Rebecca Riccio, director of the Social Impact Lab, with students at Northeastern Changemaker Day on Feb. 29, 2016.
After months of rigorous assessments, interviews, site visits, and strategy sessions, Northeastern University has recently joined the Ashoka U Changemaker Campus Network, a consortium of higher education institutions worldwide committed to social innovation education.
Ashoka, the largest international network of social entrepreneurs, began offering the prestigious designation in 2008 to leading institutions dedicated to becoming the next global driver of social change by transforming education into a world-changing experience.
“I think the proof of Northeastern’s exceptional model really lies in the students,” Rebecca Kagan, Changemaker Campus associate director, said in a statement. “The students I met were some of the most mature, thoughtful, and engaged that I’ve ever seen. Programs such as co-ops and Dialogues challenge students to be constantly thinking about real-world implications of their studies, which faculty and staff balance with rigorous academics and field-leading research.”
Rebecca Riccio, director of the School of Public Policy and Urban Affairs Social Impact Lab, is one of four “Change Leaders” who have been charged with addressing two opportunities that emerged out of the designation process: The need to identify and foster collaboration among faculty and staff across disciplines who are engaged in social innovation, and illuminating the various pathways students can pursue within the university’s social innovation ecosystem.
“There is no fixed path for a Changemaker Campus to follow,” Riccio said in an interview. “It’s up to us collaboratively to define what we will be as a Changemaker Campus and that involves a lot of listening, relationship-building, and thoughtful consideration about how to leverage the existing assets on campus rather than reinventing the wheel, or creating a need for a lot of new resources.”
The Social Enterprise Institute in the D’Amore-McKim School of Business initiated the Changemaker Campus selection process in 2012. However, the team grew to encompass different perspectives and disciplines across campus. Riccio became a “Change Leader” last year joining Dan Jackson, executive director of the NuLawLab; Sara Minard, executive professor of entrepreneurship and innovation; and Shaya Gregory Poku, program director of the Social Justice Resource Center.
Together, they mobilized a campus-wide representation of the university’s social innovation ecosystem, which highlighted the work of staff, faculty and students over a two-day site visit from Ashoka U last spring. As part of the process, “Change Leaders” also conducted a broad inventory of all work happening on campus in the social innovation space.
“Even knowing how much great work is happening in this arena, I was thrilled to see that the social innovation ecosystem is even broader and deeper than I was aware,” Riccio said. “It truly encompasses all of our colleges and schools in a way that gives any student on this campus the opportunity to learn how to be a changemaker.”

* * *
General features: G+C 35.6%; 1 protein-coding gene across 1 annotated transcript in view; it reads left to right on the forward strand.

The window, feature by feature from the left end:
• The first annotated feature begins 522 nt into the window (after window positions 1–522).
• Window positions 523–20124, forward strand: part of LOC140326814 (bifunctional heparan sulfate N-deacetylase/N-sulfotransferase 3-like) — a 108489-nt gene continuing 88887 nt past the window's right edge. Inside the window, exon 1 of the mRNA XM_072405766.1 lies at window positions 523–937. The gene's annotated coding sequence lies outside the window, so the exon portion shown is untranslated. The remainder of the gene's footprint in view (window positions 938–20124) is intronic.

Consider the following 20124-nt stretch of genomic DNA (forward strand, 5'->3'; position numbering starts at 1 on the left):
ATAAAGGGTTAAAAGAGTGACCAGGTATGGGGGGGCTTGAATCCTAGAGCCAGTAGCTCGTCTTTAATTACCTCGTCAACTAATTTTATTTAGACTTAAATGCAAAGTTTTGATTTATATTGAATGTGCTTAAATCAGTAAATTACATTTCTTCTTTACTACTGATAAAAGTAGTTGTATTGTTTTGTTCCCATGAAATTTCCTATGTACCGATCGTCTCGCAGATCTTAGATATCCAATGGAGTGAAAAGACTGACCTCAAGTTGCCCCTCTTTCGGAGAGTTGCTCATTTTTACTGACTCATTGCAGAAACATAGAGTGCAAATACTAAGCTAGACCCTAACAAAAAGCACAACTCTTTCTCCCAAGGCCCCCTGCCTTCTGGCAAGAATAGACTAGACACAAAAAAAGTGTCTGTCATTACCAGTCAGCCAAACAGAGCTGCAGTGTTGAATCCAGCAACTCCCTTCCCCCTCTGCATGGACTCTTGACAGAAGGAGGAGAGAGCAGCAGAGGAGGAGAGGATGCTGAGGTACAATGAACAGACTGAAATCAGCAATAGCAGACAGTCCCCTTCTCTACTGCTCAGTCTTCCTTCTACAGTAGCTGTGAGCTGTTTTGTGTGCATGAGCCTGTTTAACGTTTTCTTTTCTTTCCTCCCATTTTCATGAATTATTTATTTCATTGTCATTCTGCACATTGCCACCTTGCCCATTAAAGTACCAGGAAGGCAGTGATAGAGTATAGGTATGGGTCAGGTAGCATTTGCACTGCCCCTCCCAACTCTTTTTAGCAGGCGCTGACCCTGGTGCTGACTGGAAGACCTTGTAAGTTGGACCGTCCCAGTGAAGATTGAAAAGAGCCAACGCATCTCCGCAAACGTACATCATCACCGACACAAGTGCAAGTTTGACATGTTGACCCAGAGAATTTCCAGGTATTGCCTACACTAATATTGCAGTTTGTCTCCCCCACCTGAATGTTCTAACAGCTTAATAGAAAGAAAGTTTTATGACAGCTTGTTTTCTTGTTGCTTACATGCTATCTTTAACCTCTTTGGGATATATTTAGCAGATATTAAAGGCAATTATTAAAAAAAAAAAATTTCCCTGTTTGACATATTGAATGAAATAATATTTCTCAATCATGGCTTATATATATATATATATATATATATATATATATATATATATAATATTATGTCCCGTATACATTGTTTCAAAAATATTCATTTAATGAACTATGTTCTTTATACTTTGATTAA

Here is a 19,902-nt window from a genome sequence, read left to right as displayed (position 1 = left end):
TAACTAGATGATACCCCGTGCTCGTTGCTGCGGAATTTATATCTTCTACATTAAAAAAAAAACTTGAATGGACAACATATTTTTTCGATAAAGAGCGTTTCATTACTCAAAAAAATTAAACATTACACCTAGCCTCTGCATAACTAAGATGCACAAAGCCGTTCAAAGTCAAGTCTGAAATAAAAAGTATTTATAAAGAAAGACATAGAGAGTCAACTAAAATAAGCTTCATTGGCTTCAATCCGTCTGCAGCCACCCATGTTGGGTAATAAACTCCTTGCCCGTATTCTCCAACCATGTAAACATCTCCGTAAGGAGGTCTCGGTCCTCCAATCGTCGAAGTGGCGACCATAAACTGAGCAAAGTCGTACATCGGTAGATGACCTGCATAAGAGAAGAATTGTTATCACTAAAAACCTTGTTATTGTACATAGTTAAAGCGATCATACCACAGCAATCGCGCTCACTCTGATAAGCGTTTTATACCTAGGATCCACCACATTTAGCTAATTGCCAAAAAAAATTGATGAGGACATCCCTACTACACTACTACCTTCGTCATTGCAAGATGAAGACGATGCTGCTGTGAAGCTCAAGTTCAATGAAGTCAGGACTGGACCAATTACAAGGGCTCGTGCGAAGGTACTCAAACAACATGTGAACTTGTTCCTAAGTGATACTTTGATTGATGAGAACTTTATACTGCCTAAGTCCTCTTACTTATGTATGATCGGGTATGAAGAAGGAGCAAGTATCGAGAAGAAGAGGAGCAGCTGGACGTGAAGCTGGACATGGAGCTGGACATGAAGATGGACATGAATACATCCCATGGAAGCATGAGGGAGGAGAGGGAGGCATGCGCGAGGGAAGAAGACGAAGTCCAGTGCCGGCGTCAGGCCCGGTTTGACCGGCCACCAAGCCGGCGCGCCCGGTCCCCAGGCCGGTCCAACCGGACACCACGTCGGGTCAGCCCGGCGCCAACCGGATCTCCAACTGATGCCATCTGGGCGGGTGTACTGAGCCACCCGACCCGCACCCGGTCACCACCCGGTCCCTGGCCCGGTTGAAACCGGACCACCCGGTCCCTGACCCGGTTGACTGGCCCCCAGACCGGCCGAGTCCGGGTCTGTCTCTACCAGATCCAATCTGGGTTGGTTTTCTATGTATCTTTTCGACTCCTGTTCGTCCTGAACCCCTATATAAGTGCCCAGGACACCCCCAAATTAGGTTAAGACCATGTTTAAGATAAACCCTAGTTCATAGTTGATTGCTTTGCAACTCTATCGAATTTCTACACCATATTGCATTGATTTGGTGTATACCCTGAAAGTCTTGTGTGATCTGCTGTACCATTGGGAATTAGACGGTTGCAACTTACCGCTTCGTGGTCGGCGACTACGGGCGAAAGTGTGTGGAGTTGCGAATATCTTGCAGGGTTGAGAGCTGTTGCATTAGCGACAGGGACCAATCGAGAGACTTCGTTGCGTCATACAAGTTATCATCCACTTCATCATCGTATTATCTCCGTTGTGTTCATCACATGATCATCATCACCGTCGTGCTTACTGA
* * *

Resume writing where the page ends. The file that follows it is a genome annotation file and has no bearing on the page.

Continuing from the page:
The Social Impact Lab, for example, was launched in 2014 and uses experiential teaching methodologies to help students understand the complex systems from which social problems and their solutions emerge.
According to Riccio, activities like real-dollar grant making and mapping networks and systems associated with social challenges in neighborhoods surrounding campus give students a deeper insight into complexity.
“We’re incubating changemakers here in our Human Services courses and in the Social Impact Lab,” Riccio said adding that as many as 100 students participate annually in Human Services courses associated with the lab.
Sophomore Martha Durkee-Neuman, a member of the campus’ Sexual Assault Response Campaign, joined the lab in January because she said she was looking for a way to become more involved with social innovation on campus.
“What I really love about the Social Impact Lab is that … we’re encouraged to do our own research about what’s in the news, and we get to bring to the table our energies and passions to balance our ideas with each other,” Durkee-Neuman said while working at the lab. “It’s also a great way to see where Northeastern fits with what’s happening with social innovation.”
Social entrepreneurship initiatives, however, are embedded throughout the campus. Michael Pollastri, interim chair of Chemistry and Chemical Biology, and Richard Wamai, assistant professor of African American studies, are examining ways to repurpose FDA-approved drugs to treat diseases in low-income countries that might not otherwise receive the research dollars necessary to develop new drugs. The Social Enterprise Institute hosts advanced research and an undergraduate minor in Global Social Enterprise, and Northeastern is the first Changemaker Campus to fully incorporate social innovation into its law school.
“The commitment to the social innovation ecosystem is in the DNA of this university. We are hardwired here to incubate social changemakers,” Riccio said. “I hope this process will just bring that to the surface of people’s awareness more clearly and help us leverage what already exists.”
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